# Fantas, Eel, and Specification 3.5: Ord

09 Apr 2017*Honestly, at this rate, the spec is going to grow faster than this blog series…* We interrupt our usual schedule to introduce **Fantasy Land’s newest member**: let’s welcome `Ord`

! *Spoiler alert: if you’ve been following this series, this is going to be a pretty easy one*.

`Ord`

types are types with a **total** ordering. That means that, given **any** two values of a given `Ord`

type, you can determine whether one be greater than the other. To do this, we actually only need **one method**. Given that all `Ord`

types must also be `Setoid`

types, it could actually have been *any* of the comparison operators (`>`

, `>=`

, `<`

, `<=`

; *think about why any of these would have worked*), but the spec settled on

`<=`

(less-than-or-equal), which it refers to as `lte`

:```
lte :: Ord a => a ~> a -> Boolean
```

I’m sure that, for most of you, this isn’t your first type signature, so I’ll leave that link for anyone who may not have seen it. It’s almost identical to `Setoid`

’s `equals`

, though; the only difference is that, this time, we return a boolean to indicate whether `this <= that`

, rather than `this == that`

. Using only `lte`

and `equals`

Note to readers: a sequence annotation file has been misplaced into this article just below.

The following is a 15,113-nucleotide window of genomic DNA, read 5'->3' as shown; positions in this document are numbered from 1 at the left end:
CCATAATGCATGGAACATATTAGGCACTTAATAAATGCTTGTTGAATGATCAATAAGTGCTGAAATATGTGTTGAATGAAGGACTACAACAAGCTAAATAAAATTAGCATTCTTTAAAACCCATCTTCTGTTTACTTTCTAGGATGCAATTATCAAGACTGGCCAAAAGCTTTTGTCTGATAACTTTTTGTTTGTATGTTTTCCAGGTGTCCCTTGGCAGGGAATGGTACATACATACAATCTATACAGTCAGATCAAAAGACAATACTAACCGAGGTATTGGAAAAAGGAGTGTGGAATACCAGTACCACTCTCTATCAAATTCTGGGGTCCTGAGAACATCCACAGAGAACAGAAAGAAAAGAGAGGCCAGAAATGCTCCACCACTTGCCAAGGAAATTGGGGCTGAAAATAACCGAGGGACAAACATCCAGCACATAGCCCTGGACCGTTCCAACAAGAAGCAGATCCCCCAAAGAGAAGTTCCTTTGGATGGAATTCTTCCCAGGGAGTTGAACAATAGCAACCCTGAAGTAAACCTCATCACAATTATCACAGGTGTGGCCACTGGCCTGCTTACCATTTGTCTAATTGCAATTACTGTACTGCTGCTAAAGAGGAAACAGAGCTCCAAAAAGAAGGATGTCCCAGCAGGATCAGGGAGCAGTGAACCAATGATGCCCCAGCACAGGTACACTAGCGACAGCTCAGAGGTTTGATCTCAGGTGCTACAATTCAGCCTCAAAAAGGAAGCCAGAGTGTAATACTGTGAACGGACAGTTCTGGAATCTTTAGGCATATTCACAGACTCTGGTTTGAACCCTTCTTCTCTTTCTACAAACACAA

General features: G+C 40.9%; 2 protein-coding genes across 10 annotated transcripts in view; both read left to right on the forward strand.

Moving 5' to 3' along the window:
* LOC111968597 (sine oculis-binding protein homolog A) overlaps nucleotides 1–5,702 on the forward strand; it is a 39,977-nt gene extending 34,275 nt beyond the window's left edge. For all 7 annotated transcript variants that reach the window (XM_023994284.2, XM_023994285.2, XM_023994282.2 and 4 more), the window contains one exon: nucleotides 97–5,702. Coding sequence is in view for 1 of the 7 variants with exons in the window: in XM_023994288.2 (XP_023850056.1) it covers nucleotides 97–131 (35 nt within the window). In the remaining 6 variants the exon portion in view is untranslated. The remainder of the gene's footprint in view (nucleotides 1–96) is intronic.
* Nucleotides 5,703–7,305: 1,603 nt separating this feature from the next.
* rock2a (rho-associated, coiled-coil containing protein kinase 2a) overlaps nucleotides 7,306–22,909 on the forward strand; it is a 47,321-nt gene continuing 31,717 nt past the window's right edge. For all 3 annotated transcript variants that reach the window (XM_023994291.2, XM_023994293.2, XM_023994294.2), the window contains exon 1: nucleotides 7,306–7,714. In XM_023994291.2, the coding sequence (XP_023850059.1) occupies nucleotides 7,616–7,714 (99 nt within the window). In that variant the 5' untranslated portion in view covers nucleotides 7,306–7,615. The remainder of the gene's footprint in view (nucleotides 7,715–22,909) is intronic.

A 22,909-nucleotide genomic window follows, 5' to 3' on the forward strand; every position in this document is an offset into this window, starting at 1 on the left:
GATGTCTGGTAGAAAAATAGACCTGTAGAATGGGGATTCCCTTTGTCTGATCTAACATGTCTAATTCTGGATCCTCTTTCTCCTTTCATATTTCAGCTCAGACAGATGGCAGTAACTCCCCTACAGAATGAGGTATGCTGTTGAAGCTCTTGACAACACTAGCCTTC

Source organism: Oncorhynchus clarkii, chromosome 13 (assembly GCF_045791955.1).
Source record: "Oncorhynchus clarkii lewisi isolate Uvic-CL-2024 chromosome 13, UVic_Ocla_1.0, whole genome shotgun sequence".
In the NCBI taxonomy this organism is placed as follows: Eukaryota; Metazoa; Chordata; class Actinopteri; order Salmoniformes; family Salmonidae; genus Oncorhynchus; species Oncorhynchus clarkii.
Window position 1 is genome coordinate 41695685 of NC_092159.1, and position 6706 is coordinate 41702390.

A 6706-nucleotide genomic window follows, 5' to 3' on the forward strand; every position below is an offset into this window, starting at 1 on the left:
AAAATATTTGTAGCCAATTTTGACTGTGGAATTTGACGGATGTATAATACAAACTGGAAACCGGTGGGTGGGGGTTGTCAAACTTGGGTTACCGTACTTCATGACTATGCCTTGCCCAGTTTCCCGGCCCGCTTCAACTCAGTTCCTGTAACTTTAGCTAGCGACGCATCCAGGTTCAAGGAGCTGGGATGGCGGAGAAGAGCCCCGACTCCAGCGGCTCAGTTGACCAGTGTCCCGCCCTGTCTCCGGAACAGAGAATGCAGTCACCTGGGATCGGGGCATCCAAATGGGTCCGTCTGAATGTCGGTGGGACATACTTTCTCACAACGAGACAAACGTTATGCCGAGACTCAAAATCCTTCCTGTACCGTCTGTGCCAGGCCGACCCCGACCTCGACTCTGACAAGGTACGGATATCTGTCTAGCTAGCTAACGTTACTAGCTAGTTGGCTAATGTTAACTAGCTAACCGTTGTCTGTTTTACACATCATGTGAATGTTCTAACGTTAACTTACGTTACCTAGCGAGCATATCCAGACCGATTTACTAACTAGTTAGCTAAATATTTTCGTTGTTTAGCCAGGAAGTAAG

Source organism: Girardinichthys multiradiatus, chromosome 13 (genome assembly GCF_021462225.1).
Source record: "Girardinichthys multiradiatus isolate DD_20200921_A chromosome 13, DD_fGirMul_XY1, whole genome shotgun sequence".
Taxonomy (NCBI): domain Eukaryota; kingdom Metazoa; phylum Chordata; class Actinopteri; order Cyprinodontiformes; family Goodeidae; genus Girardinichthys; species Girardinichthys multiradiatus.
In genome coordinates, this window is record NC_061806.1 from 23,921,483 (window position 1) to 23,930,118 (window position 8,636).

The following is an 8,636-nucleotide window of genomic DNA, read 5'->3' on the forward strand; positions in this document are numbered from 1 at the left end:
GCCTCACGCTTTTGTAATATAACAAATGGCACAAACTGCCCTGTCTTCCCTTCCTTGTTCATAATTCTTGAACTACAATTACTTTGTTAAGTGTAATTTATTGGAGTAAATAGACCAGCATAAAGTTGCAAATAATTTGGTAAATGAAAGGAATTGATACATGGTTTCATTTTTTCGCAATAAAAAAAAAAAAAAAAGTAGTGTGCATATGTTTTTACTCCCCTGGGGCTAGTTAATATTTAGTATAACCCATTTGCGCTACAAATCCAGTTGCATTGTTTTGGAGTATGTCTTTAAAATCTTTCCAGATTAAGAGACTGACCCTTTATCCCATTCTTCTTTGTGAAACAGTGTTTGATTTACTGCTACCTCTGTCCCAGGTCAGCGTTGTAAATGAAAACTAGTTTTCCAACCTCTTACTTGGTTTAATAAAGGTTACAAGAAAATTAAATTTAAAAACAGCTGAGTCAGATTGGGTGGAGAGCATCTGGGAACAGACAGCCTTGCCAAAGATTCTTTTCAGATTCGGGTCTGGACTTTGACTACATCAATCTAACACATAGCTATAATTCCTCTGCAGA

(because **every Ord is a Setoid**), we can derive all the things we might want:

```
// Greater than. The OPPOSITE of lte.
// gt :: Ord a => a -> a -> Boolean
const gt = function (x, y) {
return !lte(x, y)
}
// Greater than or equal.
// gte :: Ord a => a -> a -> Boolean
const gte = function (x, y) {
return gt(x, y) || x.equals(y)
}
// Less than. The OPPOSITE of gte!
// lt :: Ord a => a -> a -> Boolean
const lt = function (x, y) {
return !gte(x, y)
}
// And we already have lte!
// lte :: Ord a => a -> a -> Boolean
const lte = function (x, y) {
return x.lte(y)
}
```

*That* is how, using `equals`

and one of those four functions, we have enough to derive the other three. This is *really neat*, and `Ord`

continues to please:

```
// Recursive Ord definition for List!
// lte :: Ord a => [a] ~> [a] -> Boolean
List.prototype.lte = function (that) {
return this.cata({
Cons: (head, tail) => that.cata({
Cons: (head_, tail_) =>
head.equals(head_) ? tail.lte(tail_)
: head.lte(head_),
Nil: () => false
}),
Nil: () => true
})
}
// Just for demo - forgive me!
Number.prototype.equals =
function (that) { return this == that }
Number.prototype.lte =
function (that) { return this <= that }
Cons(1, Cons(2, Nil)).lte(Cons(1, Nil)) // false
Cons(1, Nil).lte(Cons(1, Cons(2, Nil))) // true
```

Oh yeah, **it composes**; were you expecting anything less? Of course, we can write `Ord`

instances for container types with inner `Ord`

types, just as we did for `Setoid`

, `Monoid`

, and so on. We just **nest** as we want. Do we want to compare `Tuple`

s of `List`

s of `Maybe`

s of some custom type of ours? No problem! `Ord`

takes care of everything, just as `Setoid`

did for equivalence.

Anyway, we got a bit carried away! Let’s talk about laws.

```
// Given any two values of an Ord type...